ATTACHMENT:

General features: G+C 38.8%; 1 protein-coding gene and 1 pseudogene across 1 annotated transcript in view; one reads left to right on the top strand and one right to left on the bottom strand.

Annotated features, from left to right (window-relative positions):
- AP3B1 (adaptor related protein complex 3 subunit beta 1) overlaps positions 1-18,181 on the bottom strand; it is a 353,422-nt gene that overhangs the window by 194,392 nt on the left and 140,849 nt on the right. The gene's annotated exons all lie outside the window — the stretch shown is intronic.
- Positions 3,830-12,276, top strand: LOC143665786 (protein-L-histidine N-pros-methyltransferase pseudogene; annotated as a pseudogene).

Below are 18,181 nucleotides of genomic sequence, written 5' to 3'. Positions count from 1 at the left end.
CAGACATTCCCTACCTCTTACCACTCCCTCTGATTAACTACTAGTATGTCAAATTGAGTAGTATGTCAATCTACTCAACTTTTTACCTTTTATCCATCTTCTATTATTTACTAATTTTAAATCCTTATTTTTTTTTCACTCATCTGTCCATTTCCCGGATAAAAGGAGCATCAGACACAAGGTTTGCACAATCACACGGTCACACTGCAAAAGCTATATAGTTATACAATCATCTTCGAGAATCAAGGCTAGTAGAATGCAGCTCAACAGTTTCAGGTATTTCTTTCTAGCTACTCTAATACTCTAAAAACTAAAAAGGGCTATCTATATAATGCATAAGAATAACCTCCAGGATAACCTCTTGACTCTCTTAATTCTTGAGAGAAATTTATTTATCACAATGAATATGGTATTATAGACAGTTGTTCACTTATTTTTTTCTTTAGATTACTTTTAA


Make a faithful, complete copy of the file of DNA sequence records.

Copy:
General features: G+C 38.8%; 1 protein-coding gene and 1 pseudogene across 1 annotated transcript in view; one reads left to right on the top strand and one right to left on the bottom strand.

Annotated features, from left to right (window-relative positions):
- AP3B1 (adaptor related protein complex 3 subunit beta 1) overlaps positions 1-18,181 on the bottom strand; it is a 353,422-nt gene that overhangs the window by 194,392 nt on the left and 140,849 nt on the right. The gene's annotated exons all lie outside the window — the stretch shown is intronic.
- Positions 3,830-12,276, top strand: LOC143665786 (protein-L-histidine N-pros-methyltransferase pseudogene; annotated as a pseudogene).

Below are 18,181 nucleotides of genomic sequence, written 5' to 3'. Positions count from 1 at the left end.
CAGACATTCCCTACCTCTTACCACTCCCTCTGATTAACTACTAGTATGTCAAATTGAGTAGTATGTCAATCTACTCAACTTTTTACCTTTTATCCATCTTCTATTATTTACTAATTTTAAATCCTTATTTTTTTTTCACTCATCTGTCCATTTCCCGGATAAAAGGAGCATCAGACACAAGGTTTGCACAATCACACGGTCACACTGCAAAAGCTATATAGTTATACAATCATCTTCGAGAATCAAGGCTAGTAGAATGCAGCTCAACAGTTTCAGGTATTTCTTTCTAGCTACTCTAATACTCTAAAAACTAAAAAGGGCTATCTATATAATGCATAAGAATAACCTCCAGGATAACCTCTTGACTCTCTTAATTCTTGAGAGAAATTTATTTATCACAATGAATATGGTATTATAGACAGTTGTTCACTTATTTTTTTCTTTAGATTACTTTTAA